Utilities-03-Dividend growth investing

Investing into utilities for the average dividend growth investor

Series introduction – looking at utilities for dividend growth investing

I like utilities. We all need them. They are not going to disappear. They often pay high dividends and represent a good source of income and possible low but steady returns. They are NOT a bond replacement, in my mind, as they retain significant price fluctuations and can reach overvaluations and, conversely, under valuations which is when I become interested in them. Utilities will always be a core part of my approach to investing as they can be slow but steady compounders and fit the strategy.

In this series, we will step through a number of options in this space:

PEG – a good utility for the average dividend growth investor

Public Service Enterprise Group has a long history in the NJ region of USA and is the largest electric and gas utility there. They also have nuclear generating assets and has been part of the Dow Jones Sustainability Index for 14 years.

Dividends

I never get particularly excited about utilities and their growth opportunities or even their dividends. I see them like eating my greens – they are good to have and serve a particular purpose!

At present, the yield is approximately 3.44% but with the added benefit of slow-and-steady increases of the 4% magnitude over time. This does not keep pace with current inflation rates but would, under more normal circumstances seen in the last several years, represent a growing stream of income in ‘real’ terms.

Valuation and the importance in dividend growth investing

This stock presently trades at a 17.64x PE. This is high – for most stocks under most circumstances. It certainly is high for a firm with limited expectations for long-term growth. The current analysts’ expectations are for 4.5% pa growth for the next five years. This is hardly enough to make me excited. Is it enough to bank on? Well, the analysts tend to be more-or-less spot-on with their estimates over a one- and two-year estimation period, so this does look reasonable when looking at dividend growth investing.

PEG-2022-07-near-term forecast-dividend growth investing
Figure 2. PEG with an optimistic near-term forecast-dividend growth investing-assuming no contraction of the PE ratio. Source: Historical Graph – Copyright © 2011-2022, F.A.S.T. Graphs™ – All Rights Reserved

If the recent PE ratio is maintained and the near-term expectations for earnings growth are met, this would result in a 7.15% RoR pa until the end of 2024 (Figure 1). Is that reasonable at such a high PE to start with in an environment with rising interest rates? Personally, this would represent a reasonable level of risk to me.

If we use FAST graphs to examine what happens if there is a contraction in the PE ratio (prices decline with the same level of earnings) we get the calculations shown in Figure 2.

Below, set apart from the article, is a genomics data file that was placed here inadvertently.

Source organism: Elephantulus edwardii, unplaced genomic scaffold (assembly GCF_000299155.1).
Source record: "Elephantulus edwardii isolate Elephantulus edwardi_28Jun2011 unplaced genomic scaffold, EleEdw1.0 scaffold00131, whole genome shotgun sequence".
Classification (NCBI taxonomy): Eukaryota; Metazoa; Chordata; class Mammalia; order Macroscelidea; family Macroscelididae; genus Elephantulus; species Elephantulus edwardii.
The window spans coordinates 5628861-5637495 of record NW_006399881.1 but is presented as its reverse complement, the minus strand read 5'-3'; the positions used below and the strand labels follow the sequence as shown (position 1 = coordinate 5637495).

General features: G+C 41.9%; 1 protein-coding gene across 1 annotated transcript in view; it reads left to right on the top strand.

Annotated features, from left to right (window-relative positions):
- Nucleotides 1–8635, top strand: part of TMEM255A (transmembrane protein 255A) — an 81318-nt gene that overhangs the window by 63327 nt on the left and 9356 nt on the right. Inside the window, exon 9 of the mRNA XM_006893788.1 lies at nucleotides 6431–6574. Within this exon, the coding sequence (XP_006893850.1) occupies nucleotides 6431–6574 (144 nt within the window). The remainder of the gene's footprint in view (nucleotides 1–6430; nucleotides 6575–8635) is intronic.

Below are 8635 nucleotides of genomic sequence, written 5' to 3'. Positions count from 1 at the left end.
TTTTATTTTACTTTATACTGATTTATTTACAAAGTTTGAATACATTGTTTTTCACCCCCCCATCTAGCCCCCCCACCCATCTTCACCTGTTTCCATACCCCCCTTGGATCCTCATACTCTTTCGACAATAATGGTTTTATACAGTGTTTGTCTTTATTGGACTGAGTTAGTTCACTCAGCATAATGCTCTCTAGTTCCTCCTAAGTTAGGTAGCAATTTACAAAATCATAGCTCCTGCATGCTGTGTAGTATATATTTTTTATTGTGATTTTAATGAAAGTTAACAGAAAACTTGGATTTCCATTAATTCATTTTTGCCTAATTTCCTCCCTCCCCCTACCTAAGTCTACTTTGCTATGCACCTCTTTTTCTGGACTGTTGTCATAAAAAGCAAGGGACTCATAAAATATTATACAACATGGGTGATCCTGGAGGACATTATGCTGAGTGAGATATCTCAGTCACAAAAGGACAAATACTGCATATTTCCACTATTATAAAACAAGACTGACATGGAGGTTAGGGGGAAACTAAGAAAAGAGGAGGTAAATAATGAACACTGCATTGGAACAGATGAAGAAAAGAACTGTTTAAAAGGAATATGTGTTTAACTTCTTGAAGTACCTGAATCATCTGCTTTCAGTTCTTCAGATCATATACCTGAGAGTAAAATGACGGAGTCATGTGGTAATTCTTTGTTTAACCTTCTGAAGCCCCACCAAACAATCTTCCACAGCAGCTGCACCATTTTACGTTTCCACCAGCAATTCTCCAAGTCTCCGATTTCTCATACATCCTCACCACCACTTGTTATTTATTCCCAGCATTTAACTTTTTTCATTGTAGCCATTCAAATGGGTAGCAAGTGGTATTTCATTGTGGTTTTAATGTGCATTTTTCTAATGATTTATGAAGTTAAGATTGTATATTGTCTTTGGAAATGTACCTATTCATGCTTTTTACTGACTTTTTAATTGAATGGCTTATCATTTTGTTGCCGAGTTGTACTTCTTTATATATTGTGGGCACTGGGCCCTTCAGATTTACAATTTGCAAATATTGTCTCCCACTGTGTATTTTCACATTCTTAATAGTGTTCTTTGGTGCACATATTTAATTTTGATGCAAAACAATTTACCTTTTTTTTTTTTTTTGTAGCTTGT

PEG-2022-07-near-term forecast-dividend growth investing
Figure 2. PEG with a reasonable and realistic near-term forecast-dividend growth investing. Source: Historical Graph – Copyright © 2011-2022, F.A.S.T. Graphs™ – All Rights Reserved

If I take a 14.6x PE ratio (using the GDF), then by the end of 2024 I might squeak through with a  0.6% RoR pa (Figure 2). This, in my mind, is a more likely and conservative estimate of what I may earn from this investment if I were to invest at the current prices.

As a final note, with either Figure 1 or Figure 2, check the analyst estimates. They are steady. This is what I like to see as a dividend growth investor!

Prospects

My estimation is that the PE will contract tin coming years to a more reasonable 12-15x PE. Even at the upper end, as I note, this would represent no significant growth for me if I were to invest today in my dividend growth investing portfolio.

Thesis

The stock is a solid stock with an great history of meeting analyst expectations for earnings growth. The earnings growth are relatively slow or sluggish and the dividend is not high and not increasing much. That’s ok – it is about what I expect for most utilities for dividend growth investing.

However, the current PE ratio is higher than I would like to see and my expectation for a PE contraction (decrease) in the coming years means that there is no margin of safety here.

As a consequence, I would rate this as a solid HOLD – keep it if you have it in the portfolio but do not rush out and buy at this price.

A more reasonable price may be about $50, compared to the current 62.80. This is a steep decline but it would provide some security against lower moves and provide for reasonable investment returns in the future.

Series introduction – looking at utilities for dividend growth investing I like utilities. We all need them. They are not going to disappear. They often pay high dividends and represent a good source of income and possible low but steady returns. They are NOT a bond replacement, in my mind, as they retain significant price…

Series introduction – looking at utilities for dividend growth investing I like utilities. We all need them. They are not going to disappear. They often pay high dividends and represent a good source of income and possible low but steady returns. They are NOT a bond replacement, in my mind, as they retain significant price…

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